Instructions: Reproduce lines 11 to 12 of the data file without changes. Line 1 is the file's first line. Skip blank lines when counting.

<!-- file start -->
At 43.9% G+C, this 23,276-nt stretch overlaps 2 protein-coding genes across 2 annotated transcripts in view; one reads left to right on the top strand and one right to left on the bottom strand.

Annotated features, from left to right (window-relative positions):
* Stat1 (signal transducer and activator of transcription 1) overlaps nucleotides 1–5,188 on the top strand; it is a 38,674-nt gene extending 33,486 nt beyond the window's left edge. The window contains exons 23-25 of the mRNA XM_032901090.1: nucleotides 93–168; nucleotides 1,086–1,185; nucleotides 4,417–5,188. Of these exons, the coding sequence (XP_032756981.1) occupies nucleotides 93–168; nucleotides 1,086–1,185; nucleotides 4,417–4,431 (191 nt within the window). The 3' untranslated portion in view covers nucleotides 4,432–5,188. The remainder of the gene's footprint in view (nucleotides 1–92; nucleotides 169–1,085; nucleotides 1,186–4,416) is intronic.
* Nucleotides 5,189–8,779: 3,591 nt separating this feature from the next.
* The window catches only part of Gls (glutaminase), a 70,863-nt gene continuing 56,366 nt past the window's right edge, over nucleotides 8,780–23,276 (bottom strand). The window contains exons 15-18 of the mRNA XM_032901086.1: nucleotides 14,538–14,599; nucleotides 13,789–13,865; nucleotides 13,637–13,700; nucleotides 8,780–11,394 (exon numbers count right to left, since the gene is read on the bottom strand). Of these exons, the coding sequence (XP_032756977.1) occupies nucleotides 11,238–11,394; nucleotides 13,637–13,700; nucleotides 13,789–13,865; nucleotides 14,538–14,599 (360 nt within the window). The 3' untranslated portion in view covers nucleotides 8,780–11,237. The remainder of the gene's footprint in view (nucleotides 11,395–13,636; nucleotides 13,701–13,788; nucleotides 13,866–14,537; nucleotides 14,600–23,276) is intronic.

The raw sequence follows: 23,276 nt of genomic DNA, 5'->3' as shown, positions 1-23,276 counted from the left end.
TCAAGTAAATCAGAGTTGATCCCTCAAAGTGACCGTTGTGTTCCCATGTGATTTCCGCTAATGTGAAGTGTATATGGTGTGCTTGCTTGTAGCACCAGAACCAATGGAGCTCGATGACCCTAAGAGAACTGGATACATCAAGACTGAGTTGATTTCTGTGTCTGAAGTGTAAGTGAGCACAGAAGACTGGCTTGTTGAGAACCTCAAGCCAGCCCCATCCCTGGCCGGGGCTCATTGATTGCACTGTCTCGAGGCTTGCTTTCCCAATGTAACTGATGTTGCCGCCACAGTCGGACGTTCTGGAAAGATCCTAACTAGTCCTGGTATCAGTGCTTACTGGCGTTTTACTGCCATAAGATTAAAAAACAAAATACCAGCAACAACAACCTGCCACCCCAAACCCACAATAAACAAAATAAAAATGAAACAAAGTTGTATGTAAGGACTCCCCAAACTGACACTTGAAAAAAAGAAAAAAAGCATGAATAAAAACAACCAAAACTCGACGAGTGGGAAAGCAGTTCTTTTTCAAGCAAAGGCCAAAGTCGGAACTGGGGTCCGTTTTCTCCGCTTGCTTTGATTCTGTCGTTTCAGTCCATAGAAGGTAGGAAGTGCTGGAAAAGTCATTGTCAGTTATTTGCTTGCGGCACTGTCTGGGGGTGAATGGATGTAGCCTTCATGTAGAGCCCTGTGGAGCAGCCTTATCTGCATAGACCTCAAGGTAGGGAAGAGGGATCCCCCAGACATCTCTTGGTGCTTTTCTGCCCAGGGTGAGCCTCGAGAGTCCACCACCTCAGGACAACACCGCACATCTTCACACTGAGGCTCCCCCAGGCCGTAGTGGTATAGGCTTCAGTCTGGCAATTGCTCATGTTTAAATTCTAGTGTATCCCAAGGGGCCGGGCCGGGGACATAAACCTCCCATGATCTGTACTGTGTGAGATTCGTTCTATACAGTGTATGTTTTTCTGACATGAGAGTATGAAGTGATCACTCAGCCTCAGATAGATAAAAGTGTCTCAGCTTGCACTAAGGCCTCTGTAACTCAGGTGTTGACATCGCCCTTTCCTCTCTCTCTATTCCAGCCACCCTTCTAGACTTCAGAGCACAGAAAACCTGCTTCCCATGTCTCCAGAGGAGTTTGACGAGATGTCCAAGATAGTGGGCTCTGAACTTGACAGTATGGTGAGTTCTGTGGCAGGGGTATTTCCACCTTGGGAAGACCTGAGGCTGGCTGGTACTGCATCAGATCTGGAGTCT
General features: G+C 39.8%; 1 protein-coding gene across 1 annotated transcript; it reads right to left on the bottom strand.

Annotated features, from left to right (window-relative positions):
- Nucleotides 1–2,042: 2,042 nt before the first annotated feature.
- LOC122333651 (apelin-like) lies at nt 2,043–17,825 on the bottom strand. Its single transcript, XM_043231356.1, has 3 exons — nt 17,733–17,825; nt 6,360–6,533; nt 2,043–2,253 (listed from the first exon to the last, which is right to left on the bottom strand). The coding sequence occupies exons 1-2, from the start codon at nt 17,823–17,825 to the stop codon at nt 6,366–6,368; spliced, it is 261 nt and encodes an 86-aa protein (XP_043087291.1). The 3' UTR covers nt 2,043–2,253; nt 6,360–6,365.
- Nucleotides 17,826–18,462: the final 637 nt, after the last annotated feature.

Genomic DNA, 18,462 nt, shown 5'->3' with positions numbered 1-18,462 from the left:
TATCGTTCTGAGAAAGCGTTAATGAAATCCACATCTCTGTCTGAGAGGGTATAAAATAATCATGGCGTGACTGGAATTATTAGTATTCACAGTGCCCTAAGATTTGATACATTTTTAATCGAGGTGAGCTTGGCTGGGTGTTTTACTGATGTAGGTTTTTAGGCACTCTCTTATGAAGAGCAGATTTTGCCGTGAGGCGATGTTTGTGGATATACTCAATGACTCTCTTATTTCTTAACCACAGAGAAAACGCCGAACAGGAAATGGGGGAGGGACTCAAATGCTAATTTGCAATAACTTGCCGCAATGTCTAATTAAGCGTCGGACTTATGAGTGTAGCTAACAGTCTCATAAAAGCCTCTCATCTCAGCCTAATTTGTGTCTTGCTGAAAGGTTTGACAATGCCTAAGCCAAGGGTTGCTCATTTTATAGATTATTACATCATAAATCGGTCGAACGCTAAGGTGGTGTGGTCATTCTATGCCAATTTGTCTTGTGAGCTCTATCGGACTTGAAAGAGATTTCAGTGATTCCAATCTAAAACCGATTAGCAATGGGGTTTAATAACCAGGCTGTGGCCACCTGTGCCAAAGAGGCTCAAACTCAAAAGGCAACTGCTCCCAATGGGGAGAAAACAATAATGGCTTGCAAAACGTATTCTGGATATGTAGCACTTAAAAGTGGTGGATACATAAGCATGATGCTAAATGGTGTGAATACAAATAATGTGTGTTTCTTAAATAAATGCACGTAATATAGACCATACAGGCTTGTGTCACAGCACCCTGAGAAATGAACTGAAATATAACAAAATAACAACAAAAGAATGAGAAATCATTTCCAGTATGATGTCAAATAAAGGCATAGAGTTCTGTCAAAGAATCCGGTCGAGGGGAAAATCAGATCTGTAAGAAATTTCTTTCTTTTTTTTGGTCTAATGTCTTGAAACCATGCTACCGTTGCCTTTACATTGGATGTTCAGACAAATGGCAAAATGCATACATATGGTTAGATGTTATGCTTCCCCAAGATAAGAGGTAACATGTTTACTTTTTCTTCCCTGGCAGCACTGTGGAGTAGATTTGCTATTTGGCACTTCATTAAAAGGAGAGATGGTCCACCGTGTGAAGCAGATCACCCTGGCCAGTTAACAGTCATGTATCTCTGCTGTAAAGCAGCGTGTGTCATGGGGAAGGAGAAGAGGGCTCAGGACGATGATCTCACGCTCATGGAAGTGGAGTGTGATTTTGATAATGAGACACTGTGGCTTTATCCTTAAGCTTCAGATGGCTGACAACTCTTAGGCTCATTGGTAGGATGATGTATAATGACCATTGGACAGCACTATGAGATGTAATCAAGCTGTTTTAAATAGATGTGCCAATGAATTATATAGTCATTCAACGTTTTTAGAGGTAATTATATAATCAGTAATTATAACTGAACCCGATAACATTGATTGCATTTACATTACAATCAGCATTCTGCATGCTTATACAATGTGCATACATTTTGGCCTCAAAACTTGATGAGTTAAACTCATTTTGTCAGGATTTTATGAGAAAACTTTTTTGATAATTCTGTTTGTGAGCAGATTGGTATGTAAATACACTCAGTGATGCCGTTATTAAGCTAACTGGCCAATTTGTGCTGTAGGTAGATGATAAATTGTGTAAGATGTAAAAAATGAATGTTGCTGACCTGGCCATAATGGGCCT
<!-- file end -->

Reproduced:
- LOC122333651 (apelin-like) lies at nt 2,043–17,825 on the bottom strand. Its single transcript, XM_043231356.1, has 3 exons — nt 17,733–17,825; nt 6,360–6,533; nt 2,043–2,253 (listed from the first exon to the last, which is right to left on the bottom strand). The coding sequence occupies exons 1-2, from the start codon at nt 17,823–17,825 to the stop codon at nt 6,366–6,368; spliced, it is 261 nt and encodes an 86-aa protein (XP_043087291.1). The 3' UTR covers nt 2,043–2,253; nt 6,360–6,365.
- Nucleotides 17,826–18,462: the final 637 nt, after the last annotated feature.